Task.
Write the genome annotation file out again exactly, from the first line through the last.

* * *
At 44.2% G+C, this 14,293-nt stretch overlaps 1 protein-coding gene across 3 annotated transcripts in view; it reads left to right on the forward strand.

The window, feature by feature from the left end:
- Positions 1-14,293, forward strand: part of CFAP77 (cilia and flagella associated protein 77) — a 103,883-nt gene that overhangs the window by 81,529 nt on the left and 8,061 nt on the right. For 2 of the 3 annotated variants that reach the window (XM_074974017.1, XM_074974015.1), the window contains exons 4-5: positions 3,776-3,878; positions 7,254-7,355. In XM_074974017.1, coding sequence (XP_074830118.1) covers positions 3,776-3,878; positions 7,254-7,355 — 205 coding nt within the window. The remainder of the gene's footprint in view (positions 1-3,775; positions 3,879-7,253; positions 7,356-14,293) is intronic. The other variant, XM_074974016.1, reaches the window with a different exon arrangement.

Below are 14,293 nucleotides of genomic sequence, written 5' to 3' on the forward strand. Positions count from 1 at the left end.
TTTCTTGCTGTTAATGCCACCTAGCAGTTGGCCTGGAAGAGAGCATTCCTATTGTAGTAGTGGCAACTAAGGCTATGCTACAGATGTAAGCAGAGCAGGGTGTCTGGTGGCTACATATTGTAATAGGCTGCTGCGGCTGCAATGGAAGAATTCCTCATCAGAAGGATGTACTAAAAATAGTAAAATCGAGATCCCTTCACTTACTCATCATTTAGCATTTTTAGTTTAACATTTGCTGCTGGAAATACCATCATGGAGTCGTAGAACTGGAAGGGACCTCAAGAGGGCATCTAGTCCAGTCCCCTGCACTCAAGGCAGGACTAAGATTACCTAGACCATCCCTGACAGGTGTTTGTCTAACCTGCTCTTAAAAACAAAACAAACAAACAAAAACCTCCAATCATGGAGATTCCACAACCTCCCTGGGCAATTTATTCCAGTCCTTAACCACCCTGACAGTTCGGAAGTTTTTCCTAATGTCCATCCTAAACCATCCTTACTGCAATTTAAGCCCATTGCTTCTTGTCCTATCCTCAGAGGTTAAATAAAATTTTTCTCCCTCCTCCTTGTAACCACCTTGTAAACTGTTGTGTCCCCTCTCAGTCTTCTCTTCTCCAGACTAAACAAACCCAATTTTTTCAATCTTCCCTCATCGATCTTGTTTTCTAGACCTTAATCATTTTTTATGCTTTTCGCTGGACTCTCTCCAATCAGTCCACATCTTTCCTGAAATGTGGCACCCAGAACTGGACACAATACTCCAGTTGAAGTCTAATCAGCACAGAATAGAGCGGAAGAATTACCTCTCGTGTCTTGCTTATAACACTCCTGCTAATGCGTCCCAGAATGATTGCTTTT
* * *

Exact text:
At 44.2% G+C, this 14,293-nt stretch overlaps 1 protein-coding gene across 3 annotated transcripts in view; it reads left to right on the forward strand.

The window, feature by feature from the left end:
- Positions 1-14,293, forward strand: part of CFAP77 (cilia and flagella associated protein 77) — a 103,883-nt gene that overhangs the window by 81,529 nt on the left and 8,061 nt on the right. For 2 of the 3 annotated variants that reach the window (XM_074974017.1, XM_074974015.1), the window contains exons 4-5: positions 3,776-3,878; positions 7,254-7,355. In XM_074974017.1, coding sequence (XP_074830118.1) covers positions 3,776-3,878; positions 7,254-7,355 — 205 coding nt within the window. The remainder of the gene's footprint in view (positions 1-3,775; positions 3,879-7,253; positions 7,356-14,293) is intronic. The other variant, XM_074974016.1, reaches the window with a different exon arrangement.

Below are 14,293 nucleotides of genomic sequence, written 5' to 3' on the forward strand. Positions count from 1 at the left end.
TTTCTTGCTGTTAATGCCACCTAGCAGTTGGCCTGGAAGAGAGCATTCCTATTGTAGTAGTGGCAACTAAGGCTATGCTACAGATGTAAGCAGAGCAGGGTGTCTGGTGGCTACATATTGTAATAGGCTGCTGCGGCTGCAATGGAAGAATTCCTCATCAGAAGGATGTACTAAAAATAGTAAAATCGAGATCCCTTCACTTACTCATCATTTAGCATTTTTAGTTTAACATTTGCTGCTGGAAATACCATCATGGAGTCGTAGAACTGGAAGGGACCTCAAGAGGGCATCTAGTCCAGTCCCCTGCACTCAAGGCAGGACTAAGATTACCTAGACCATCCCTGACAGGTGTTTGTCTAACCTGCTCTTAAAAACAAAACAAACAAACAAAAACCTCCAATCATGGAGATTCCACAACCTCCCTGGGCAATTTATTCCAGTCCTTAACCACCCTGACAGTTCGGAAGTTTTTCCTAATGTCCATCCTAAACCATCCTTACTGCAATTTAAGCCCATTGCTTCTTGTCCTATCCTCAGAGGTTAAATAAAATTTTTCTCCCTCCTCCTTGTAACCACCTTGTAAACTGTTGTGTCCCCTCTCAGTCTTCTCTTCTCCAGACTAAACAAACCCAATTTTTTCAATCTTCCCTCATCGATCTTGTTTTCTAGACCTTAATCATTTTTTATGCTTTTCGCTGGACTCTCTCCAATCAGTCCACATCTTTCCTGAAATGTGGCACCCAGAACTGGACACAATACTCCAGTTGAAGTCTAATCAGCACAGAATAGAGCGGAAGAATTACCTCTCGTGTCTTGCTTATAACACTCCTGCTAATGCGTCCCAGAATGATTGCTTTT